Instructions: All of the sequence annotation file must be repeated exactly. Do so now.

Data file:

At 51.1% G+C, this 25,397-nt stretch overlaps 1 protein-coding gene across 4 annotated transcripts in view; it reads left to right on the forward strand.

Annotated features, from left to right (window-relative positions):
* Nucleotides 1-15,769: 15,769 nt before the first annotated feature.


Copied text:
At 51.1% G+C, this 25,397-nt stretch overlaps 1 protein-coding gene across 4 annotated transcripts in view; it reads left to right on the forward strand.

Annotated features, from left to right (window-relative positions):
* Nucleotides 1-15,769: 15,769 nt before the first annotated feature.